What I really like about comics is that sometimes, amidst all of the fluff and fun, they help the reader understand something, whether about themselves or about the world or the life that they inhabit. Sometimes that thing is a profound and deep thing, and sometimes it's something very simple or basic. For instance, Hi-Fi
What I really like about comics is that sometimes, amidst all of the fluff and fun, they help the reader understand something, whether about themselves or about the world or the life that they inhabit. Sometimes that thing is a profound and deep thing, and sometimes it’s something very simple or basic. For instance, Hi-Fi Fight Club #1 helped me understand that I’ve made the shift toward someone who prefers trades and collections over single issues.
Everything that’s here is good, it’s just that there’s not enough of it. The comic’s been billed to me as “Empire Records meets Fight Club” and while it may certainly grow into that pitch, it clearly hasn’t hit that point yet. Empire Records is a movie with an entire scene built around a quarter glued to the floor, and another where an acid trip causes shock metal band GWAR to jump out of a television set. It’s weird, in the way that ’90s movies were allowed to be weird. It’s full of the kind of asinine, idiosyncratic behavior that a bunch of late teens and early twenty-somethings get up to when they’re still figuring out who they want to be, and while the cast of Hi-Fi Fight Club might eventually hit that point, right now they’re just a bunch of girls who work in a record store.
They’re not even well-defined, these girls, not yet. There’s the cute (blonde) one, the goth, the smart one, the boss, and then the main character. They have names like Dolores and Kennedy, because this book is set in 1998, and the creators know exactly what audience they’re looking for. This at least, is not a criticism; I’m an absolute mark for a book that captures the feel of the ’90s alternative scene, especially one that captures it just prior to its decline. I’ve written elsewhere that music is about keeping time; not just in the rhythmic thump of a beat but in the way that it encapsulates a feeling, a memory, and preserves that for the listener to revisit over and over. 1998 was, after all, the year in which the post-grunge era gave way to the burgeoning might of nu-metal; the year that bands like Limp Bizkit and Korn gained true mainstream recognition. It’s also the year that Britney Spears debuted, and these changes are something that are marked for me. When I hear music from that time, I remember where I was, what I was doing. I’m curious to see how Hi-Fi Fight Club will interact with this massive shift in the musical landscape.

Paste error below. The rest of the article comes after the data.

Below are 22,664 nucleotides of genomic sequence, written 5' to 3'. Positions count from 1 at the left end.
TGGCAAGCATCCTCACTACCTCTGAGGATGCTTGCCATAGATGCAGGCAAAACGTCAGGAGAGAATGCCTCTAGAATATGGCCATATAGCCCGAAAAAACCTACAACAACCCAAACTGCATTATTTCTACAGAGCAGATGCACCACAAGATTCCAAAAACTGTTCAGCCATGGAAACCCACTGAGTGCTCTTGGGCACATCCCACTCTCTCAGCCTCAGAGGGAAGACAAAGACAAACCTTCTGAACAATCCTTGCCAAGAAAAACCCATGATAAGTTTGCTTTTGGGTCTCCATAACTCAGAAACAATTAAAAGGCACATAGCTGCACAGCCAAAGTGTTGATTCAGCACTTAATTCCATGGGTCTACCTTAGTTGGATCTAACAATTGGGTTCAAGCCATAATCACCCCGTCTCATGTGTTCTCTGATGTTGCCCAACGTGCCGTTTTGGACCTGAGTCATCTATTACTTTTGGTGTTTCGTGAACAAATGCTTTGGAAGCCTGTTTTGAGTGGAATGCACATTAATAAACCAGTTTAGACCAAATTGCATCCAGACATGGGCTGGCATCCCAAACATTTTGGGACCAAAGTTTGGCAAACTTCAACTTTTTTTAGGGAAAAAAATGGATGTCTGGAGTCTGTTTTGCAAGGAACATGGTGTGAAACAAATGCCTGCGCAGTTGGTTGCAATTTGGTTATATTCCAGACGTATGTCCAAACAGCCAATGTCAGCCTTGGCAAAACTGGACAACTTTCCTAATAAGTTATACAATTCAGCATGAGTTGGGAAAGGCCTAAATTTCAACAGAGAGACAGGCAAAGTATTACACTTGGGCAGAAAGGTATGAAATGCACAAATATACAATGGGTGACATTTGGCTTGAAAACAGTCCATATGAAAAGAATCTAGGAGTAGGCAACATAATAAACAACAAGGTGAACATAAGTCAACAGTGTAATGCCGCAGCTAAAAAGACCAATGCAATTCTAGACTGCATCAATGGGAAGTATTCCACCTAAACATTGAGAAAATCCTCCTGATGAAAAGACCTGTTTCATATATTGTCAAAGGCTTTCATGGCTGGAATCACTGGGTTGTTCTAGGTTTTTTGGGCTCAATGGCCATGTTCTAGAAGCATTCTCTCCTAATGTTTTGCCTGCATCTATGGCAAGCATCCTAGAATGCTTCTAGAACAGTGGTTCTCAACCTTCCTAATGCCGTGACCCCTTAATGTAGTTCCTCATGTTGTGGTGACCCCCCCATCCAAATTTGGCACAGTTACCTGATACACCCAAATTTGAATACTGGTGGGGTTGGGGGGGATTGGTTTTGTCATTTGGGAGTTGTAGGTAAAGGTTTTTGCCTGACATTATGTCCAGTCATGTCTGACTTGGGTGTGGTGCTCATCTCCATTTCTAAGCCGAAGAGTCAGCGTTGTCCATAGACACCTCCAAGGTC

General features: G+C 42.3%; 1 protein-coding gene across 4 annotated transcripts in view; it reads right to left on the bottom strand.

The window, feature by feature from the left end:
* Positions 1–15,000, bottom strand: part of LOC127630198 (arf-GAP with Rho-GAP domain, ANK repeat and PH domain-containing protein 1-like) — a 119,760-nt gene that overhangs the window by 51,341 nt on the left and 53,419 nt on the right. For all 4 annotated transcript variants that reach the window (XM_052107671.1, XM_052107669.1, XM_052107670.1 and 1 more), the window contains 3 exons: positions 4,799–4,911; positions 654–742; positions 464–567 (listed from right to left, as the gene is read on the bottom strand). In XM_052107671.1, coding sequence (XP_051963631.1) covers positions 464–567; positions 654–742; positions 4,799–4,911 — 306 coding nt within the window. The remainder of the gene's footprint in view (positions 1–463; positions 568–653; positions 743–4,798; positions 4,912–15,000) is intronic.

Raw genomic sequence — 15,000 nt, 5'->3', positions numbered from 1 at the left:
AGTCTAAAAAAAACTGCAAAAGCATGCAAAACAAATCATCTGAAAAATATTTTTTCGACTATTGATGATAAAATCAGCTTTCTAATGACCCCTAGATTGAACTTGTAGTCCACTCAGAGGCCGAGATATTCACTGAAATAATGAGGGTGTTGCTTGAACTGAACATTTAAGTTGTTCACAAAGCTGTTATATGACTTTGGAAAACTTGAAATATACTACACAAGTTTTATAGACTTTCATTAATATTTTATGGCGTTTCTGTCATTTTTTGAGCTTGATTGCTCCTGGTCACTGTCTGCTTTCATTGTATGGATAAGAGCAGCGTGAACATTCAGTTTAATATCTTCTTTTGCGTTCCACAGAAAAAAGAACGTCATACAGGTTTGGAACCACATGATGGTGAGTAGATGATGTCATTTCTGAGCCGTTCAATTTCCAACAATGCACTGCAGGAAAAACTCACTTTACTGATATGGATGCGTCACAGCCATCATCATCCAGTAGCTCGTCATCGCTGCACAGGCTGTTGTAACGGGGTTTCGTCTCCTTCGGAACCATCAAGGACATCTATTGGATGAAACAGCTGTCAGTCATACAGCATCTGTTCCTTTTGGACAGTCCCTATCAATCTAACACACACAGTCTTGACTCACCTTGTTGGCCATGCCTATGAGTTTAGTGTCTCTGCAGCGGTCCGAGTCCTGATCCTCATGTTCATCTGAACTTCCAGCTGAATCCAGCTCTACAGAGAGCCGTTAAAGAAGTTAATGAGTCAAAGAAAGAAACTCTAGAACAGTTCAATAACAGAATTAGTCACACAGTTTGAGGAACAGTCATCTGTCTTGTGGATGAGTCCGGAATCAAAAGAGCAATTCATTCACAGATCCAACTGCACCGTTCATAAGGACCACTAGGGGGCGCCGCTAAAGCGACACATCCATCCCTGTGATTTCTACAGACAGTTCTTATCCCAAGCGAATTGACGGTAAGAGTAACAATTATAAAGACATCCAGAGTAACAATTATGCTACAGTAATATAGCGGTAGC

Curiosity is basically all I have to go on; despite the reader being aware of a fight club as early as the title, it’s not something the main character finds out about until the final page. That stinger and the fact that a member of a visiting band going missing are both cliffhangers that are setup for later payoff; in the meantime, between the introduction of the cast and that final page, Chris, the main character, is literally sent home to keep her from finding out about the store’s secrets. Within the context of the store, I understand the decision; Chris is a new employee and they don’t trust her yet. As a reader though, I have to question it–what is the point of a viewpoint character if you’re going to waste time in your debut issue removing her from the story? Chris is told to leave on page eleven, then spends six pages at home. In a twenty-two page story about a record store with a fight club in it, the main character spends almost a third of the story–the middle third–away from the action. That’s frustrating.
The art is something I really enjoy–I’d not heard of Nina Vakueva prior to this book, but her style reminds me a lot of Karl Kerschl, in that it’s expressive and dynamic; she’s comfortable drawing bodies in motion as well as at rest, and she knows how to lean into the cartoony aspects of facial expressions to achieve a desired result. Paired with her on inks and colors are Irene Flores and Rebecca Nalty, and their work is stellar. Flores’ careful use of line weights gives the world of Vinyl Mayhem a lived-in feel; people read as more solid, heavier than, say, leaves in the background. Nalty’s colors are rich and show an eye for contrast; think Gotham Academy with a brighter, poppier palette.
Overall, Hi-Fi Fight Club is a book that I really, really want to like; it’s just that, like I said, it’s taught me something. One issue isn’t enough for me to really form a considered opinion. I’ll look forward to checking out the first collection to see how many of the impressions left on me here hold true. In the mean time, I’m going to go re-watch Empire Records.